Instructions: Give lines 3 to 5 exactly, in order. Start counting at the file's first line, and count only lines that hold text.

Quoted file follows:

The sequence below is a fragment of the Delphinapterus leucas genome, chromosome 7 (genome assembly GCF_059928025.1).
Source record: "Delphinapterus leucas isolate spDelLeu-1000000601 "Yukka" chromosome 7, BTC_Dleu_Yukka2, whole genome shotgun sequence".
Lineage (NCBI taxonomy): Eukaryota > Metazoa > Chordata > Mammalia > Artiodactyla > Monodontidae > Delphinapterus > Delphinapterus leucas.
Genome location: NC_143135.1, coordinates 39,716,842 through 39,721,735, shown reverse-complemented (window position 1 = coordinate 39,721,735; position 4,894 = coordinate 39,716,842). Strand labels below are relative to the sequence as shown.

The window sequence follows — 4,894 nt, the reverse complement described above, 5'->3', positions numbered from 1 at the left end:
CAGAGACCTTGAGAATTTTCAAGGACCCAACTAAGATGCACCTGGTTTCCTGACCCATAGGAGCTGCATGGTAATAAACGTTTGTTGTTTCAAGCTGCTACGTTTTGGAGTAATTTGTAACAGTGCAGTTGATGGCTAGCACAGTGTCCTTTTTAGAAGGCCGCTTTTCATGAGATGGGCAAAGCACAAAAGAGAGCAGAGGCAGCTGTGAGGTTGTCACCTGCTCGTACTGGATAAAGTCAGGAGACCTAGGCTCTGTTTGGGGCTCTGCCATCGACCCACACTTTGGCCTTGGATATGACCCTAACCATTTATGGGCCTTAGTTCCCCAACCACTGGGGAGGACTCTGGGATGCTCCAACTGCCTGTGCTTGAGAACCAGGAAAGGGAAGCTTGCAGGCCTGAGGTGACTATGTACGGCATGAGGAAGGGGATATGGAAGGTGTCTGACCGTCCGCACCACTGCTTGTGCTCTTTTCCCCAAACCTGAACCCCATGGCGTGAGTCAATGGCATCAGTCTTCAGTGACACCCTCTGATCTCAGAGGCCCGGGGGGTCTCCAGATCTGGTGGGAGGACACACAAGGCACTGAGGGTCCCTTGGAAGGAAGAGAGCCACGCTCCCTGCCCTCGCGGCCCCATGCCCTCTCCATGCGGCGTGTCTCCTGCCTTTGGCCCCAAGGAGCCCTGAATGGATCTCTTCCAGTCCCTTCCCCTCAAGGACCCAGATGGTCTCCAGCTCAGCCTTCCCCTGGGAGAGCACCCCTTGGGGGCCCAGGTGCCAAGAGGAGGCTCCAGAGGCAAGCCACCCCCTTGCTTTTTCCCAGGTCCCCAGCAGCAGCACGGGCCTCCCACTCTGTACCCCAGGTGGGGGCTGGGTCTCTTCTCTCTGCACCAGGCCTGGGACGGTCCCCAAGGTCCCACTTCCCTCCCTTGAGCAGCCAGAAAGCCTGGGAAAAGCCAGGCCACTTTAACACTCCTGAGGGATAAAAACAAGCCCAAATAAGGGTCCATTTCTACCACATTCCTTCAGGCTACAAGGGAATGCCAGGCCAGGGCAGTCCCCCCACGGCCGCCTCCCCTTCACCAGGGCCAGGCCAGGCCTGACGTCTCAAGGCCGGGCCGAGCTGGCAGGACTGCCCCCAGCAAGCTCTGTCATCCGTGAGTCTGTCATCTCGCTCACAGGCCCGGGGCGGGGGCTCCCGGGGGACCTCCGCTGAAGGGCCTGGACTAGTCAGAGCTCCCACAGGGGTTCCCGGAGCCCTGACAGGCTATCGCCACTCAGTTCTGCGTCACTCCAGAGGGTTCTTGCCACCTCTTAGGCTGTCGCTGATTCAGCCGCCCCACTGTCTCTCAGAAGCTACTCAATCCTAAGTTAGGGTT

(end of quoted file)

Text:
Lineage (NCBI taxonomy): Eukaryota > Metazoa > Chordata > Mammalia > Artiodactyla > Monodontidae > Delphinapterus > Delphinapterus leucas.
Genome location: NC_143135.1, coordinates 39,716,842 through 39,721,735, shown reverse-complemented (window position 1 = coordinate 39,721,735; position 4,894 = coordinate 39,716,842). Strand labels below are relative to the sequence as shown.

The window sequence follows — 4,894 nt, the reverse complement described above, 5'->3', positions numbered from 1 at the left end: